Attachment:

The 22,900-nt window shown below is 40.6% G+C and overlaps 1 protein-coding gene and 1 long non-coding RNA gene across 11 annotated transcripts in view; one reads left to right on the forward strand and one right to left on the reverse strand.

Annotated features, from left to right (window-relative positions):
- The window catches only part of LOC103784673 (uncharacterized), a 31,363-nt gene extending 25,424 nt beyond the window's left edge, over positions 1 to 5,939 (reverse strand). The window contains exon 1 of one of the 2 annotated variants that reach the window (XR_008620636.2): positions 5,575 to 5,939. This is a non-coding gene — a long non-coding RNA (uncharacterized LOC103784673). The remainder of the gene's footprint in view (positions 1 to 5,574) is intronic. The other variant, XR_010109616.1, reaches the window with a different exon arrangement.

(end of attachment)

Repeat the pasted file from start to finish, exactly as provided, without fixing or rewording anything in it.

The 22,900-nt window shown below is 40.6% G+C and overlaps 1 protein-coding gene and 1 long non-coding RNA gene across 11 annotated transcripts in view; one reads left to right on the forward strand and one right to left on the reverse strand.

Annotated features, from left to right (window-relative positions):
- The window catches only part of LOC103784673 (uncharacterized), a 31,363-nt gene extending 25,424 nt beyond the window's left edge, over positions 1 to 5,939 (reverse strand). The window contains exon 1 of one of the 2 annotated variants that reach the window (XR_008620636.2): positions 5,575 to 5,939. This is a non-coding gene — a long non-coding RNA (uncharacterized LOC103784673). The remainder of the gene's footprint in view (positions 1 to 5,574) is intronic. The other variant, XR_010109616.1, reaches the window with a different exon arrangement.